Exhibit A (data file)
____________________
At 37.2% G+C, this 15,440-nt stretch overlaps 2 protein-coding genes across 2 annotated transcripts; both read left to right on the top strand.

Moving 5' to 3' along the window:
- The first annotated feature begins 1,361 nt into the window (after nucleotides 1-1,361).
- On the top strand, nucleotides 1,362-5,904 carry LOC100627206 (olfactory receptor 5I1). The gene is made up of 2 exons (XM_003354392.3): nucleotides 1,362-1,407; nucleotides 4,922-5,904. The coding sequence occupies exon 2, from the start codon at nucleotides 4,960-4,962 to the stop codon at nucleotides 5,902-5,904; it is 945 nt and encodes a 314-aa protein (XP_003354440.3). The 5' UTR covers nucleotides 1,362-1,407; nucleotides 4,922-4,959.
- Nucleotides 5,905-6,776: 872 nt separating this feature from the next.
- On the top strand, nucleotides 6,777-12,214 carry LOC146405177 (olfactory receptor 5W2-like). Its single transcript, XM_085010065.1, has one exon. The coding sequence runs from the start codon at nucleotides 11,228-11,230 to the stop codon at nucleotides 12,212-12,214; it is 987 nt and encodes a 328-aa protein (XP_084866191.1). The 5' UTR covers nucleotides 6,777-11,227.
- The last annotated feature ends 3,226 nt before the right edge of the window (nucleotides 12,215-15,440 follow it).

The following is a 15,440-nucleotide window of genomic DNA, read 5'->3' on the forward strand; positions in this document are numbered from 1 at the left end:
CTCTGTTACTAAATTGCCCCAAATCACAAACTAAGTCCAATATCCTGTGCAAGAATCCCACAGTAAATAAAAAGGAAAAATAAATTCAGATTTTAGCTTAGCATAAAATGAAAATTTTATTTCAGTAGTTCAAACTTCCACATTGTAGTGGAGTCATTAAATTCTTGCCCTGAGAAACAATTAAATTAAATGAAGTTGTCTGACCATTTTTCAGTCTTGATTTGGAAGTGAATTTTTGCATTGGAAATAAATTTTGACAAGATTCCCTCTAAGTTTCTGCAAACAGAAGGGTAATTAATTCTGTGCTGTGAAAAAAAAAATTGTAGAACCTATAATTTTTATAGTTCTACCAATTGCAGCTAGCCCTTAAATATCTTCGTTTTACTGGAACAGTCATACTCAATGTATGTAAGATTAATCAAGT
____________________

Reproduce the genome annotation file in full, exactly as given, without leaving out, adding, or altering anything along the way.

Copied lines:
At 37.2% G+C, this 15,440-nt stretch overlaps 2 protein-coding genes across 2 annotated transcripts; both read left to right on the top strand.

Moving 5' to 3' along the window:
- The first annotated feature begins 1,361 nt into the window (after nucleotides 1-1,361).
- On the top strand, nucleotides 1,362-5,904 carry LOC100627206 (olfactory receptor 5I1). The gene is made up of 2 exons (XM_003354392.3): nucleotides 1,362-1,407; nucleotides 4,922-5,904. The coding sequence occupies exon 2, from the start codon at nucleotides 4,960-4,962 to the stop codon at nucleotides 5,902-5,904; it is 945 nt and encodes a 314-aa protein (XP_003354440.3). The 5' UTR covers nucleotides 1,362-1,407; nucleotides 4,922-4,959.
- Nucleotides 5,905-6,776: 872 nt separating this feature from the next.
- On the top strand, nucleotides 6,777-12,214 carry LOC146405177 (olfactory receptor 5W2-like). Its single transcript, XM_085010065.1, has one exon. The coding sequence runs from the start codon at nucleotides 11,228-11,230 to the stop codon at nucleotides 12,212-12,214; it is 987 nt and encodes a 328-aa protein (XP_084866191.1). The 5' UTR covers nucleotides 6,777-11,227.
- The last annotated feature ends 3,226 nt before the right edge of the window (nucleotides 12,215-15,440 follow it).

The following is a 15,440-nucleotide window of genomic DNA, read 5'->3' on the forward strand; positions in this document are numbered from 1 at the left end:
CTCTGTTACTAAATTGCCCCAAATCACAAACTAAGTCCAATATCCTGTGCAAGAATCCCACAGTAAATAAAAAGGAAAAATAAATTCAGATTTTAGCTTAGCATAAAATGAAAATTTTATTTCAGTAGTTCAAACTTCCACATTGTAGTGGAGTCATTAAATTCTTGCCCTGAGAAACAATTAAATTAAATGAAGTTGTCTGACCATTTTTCAGTCTTGATTTGGAAGTGAATTTTTGCATTGGAAATAAATTTTGACAAGATTCCCTCTAAGTTTCTGCAAACAGAAGGGTAATTAATTCTGTGCTGTGAAAAAAAAAATTGTAGAACCTATAATTTTTATAGTTCTACCAATTGCAGCTAGCCCTTAAATATCTTCGTTTTACTGGAACAGTCATACTCAATGTATGTAAGATTAATCAAGT